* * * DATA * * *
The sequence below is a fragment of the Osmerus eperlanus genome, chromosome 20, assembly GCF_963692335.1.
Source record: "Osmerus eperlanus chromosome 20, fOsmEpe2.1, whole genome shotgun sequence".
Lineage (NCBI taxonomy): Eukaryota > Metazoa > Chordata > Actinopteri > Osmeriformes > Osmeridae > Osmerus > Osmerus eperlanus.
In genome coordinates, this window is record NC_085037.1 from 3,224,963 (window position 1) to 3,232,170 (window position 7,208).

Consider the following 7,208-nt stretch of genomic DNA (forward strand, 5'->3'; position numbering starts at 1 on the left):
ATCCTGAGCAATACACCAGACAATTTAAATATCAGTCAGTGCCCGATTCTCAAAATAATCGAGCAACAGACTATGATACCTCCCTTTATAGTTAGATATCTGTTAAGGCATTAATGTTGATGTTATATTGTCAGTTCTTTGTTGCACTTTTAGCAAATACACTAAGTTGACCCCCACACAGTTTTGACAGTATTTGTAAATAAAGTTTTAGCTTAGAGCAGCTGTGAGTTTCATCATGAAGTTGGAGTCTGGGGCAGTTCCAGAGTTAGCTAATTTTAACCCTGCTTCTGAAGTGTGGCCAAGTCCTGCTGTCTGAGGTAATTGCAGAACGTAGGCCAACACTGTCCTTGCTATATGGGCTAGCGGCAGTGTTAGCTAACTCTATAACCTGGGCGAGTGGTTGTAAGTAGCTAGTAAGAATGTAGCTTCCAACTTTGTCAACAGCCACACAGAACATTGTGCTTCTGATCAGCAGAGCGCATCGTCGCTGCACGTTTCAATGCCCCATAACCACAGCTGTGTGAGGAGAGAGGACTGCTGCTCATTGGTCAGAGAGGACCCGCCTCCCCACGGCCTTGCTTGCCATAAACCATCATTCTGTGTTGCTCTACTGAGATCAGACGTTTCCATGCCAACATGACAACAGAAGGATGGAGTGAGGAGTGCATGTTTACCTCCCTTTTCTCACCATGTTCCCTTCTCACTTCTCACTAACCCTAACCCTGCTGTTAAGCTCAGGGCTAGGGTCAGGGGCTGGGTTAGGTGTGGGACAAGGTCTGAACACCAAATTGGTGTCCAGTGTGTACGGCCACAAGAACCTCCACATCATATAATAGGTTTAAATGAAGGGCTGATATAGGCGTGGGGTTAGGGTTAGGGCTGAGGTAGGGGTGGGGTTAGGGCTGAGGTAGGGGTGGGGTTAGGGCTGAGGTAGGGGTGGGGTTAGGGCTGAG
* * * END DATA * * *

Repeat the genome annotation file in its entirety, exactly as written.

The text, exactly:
The sequence below is a fragment of the Osmerus eperlanus genome, chromosome 20, assembly GCF_963692335.1.
Source record: "Osmerus eperlanus chromosome 20, fOsmEpe2.1, whole genome shotgun sequence".
Lineage (NCBI taxonomy): Eukaryota > Metazoa > Chordata > Actinopteri > Osmeriformes > Osmeridae > Osmerus > Osmerus eperlanus.
In genome coordinates, this window is record NC_085037.1 from 3,224,963 (window position 1) to 3,232,170 (window position 7,208).

Consider the following 7,208-nt stretch of genomic DNA (forward strand, 5'->3'; position numbering starts at 1 on the left):
ATCCTGAGCAATACACCAGACAATTTAAATATCAGTCAGTGCCCGATTCTCAAAATAATCGAGCAACAGACTATGATACCTCCCTTTATAGTTAGATATCTGTTAAGGCATTAATGTTGATGTTATATTGTCAGTTCTTTGTTGCACTTTTAGCAAATACACTAAGTTGACCCCCACACAGTTTTGACAGTATTTGTAAATAAAGTTTTAGCTTAGAGCAGCTGTGAGTTTCATCATGAAGTTGGAGTCTGGGGCAGTTCCAGAGTTAGCTAATTTTAACCCTGCTTCTGAAGTGTGGCCAAGTCCTGCTGTCTGAGGTAATTGCAGAACGTAGGCCAACACTGTCCTTGCTATATGGGCTAGCGGCAGTGTTAGCTAACTCTATAACCTGGGCGAGTGGTTGTAAGTAGCTAGTAAGAATGTAGCTTCCAACTTTGTCAACAGCCACACAGAACATTGTGCTTCTGATCAGCAGAGCGCATCGTCGCTGCACGTTTCAATGCCCCATAACCACAGCTGTGTGAGGAGAGAGGACTGCTGCTCATTGGTCAGAGAGGACCCGCCTCCCCACGGCCTTGCTTGCCATAAACCATCATTCTGTGTTGCTCTACTGAGATCAGACGTTTCCATGCCAACATGACAACAGAAGGATGGAGTGAGGAGTGCATGTTTACCTCCCTTTTCTCACCATGTTCCCTTCTCACTTCTCACTAACCCTAACCCTGCTGTTAAGCTCAGGGCTAGGGTCAGGGGCTGGGTTAGGTGTGGGACAAGGTCTGAACACCAAATTGGTGTCCAGTGTGTACGGCCACAAGAACCTCCACATCATATAATAGGTTTAAATGAAGGGCTGATATAGGCGTGGGGTTAGGGTTAGGGCTGAGGTAGGGGTGGGGTTAGGGCTGAGGTAGGGGTGGGGTTAGGGCTGAGGTAGGGGTGGGGTTAGGGCTGAG